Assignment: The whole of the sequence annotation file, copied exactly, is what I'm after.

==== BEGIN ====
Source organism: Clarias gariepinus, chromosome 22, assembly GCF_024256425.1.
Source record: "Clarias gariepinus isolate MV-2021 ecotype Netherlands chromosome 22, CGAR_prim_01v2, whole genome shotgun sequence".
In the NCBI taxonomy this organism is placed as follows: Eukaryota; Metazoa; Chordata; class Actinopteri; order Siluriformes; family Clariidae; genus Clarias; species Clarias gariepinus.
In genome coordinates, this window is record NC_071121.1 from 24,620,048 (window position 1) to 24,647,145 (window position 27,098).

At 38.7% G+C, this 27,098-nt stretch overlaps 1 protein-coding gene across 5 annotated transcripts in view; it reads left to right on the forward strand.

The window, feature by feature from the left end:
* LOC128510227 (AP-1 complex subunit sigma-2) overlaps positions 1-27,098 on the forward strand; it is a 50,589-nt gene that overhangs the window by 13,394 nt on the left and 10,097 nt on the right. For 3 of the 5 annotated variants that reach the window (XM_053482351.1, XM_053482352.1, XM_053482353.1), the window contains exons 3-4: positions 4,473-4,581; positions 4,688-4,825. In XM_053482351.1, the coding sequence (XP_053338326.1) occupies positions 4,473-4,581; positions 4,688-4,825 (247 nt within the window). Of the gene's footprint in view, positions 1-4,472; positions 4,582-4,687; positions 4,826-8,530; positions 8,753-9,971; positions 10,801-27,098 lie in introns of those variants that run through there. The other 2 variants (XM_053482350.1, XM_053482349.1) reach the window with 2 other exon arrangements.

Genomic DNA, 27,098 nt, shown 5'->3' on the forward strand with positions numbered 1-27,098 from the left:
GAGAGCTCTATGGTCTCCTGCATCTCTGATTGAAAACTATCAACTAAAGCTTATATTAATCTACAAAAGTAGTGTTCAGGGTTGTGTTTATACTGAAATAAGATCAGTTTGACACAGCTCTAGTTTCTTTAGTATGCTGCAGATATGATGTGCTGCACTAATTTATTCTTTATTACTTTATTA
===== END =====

Source organism: Clarias gariepinus, chromosome 22, assembly GCF_024256425.1.
Source record: "Clarias gariepinus isolate MV-2021 ecotype Netherlands chromosome 22, CGAR_prim_01v2, whole genome shotgun sequence".
In the NCBI taxonomy this organism is placed as follows: Eukaryota; Metazoa; Chordata; class Actinopteri; order Siluriformes; family Clariidae; genus Clarias; species Clarias gariepinus.
In genome coordinates, this window is record NC_071121.1 from 24,620,048 (window position 1) to 24,647,145 (window position 27,098).

At 38.7% G+C, this 27,098-nt stretch overlaps 1 protein-coding gene across 5 annotated transcripts in view; it reads left to right on the forward strand.

The window, feature by feature from the left end:
* LOC128510227 (AP-1 complex subunit sigma-2) overlaps positions 1-27,098 on the forward strand; it is a 50,589-nt gene that overhangs the window by 13,394 nt on the left and 10,097 nt on the right. For 3 of the 5 annotated variants that reach the window (XM_053482351.1, XM_053482352.1, XM_053482353.1), the window contains exons 3-4: positions 4,473-4,581; positions 4,688-4,825. In XM_053482351.1, the coding sequence (XP_053338326.1) occupies positions 4,473-4,581; positions 4,688-4,825 (247 nt within the window). Of the gene's footprint in view, positions 1-4,472; positions 4,582-4,687; positions 4,826-8,530; positions 8,753-9,971; positions 10,801-27,098 lie in introns of those variants that run through there. The other 2 variants (XM_053482350.1, XM_053482349.1) reach the window with 2 other exon arrangements.

Genomic DNA, 27,098 nt, shown 5'->3' on the forward strand with positions numbered 1-27,098 from the left:
GAGAGCTCTATGGTCTCCTGCATCTCTGATTGAAAACTATCAACTAAAGCTTATATTAATCTACAAAAGTAGTGTTCAGGGTTGTGTTTATACTGAAATAAGATCAGTTTGACACAGCTCTAGTTTCTTTAGTATGCTGCAGATATGATGTGCTGCACTAATTTATTCTTTATTACTTTATTA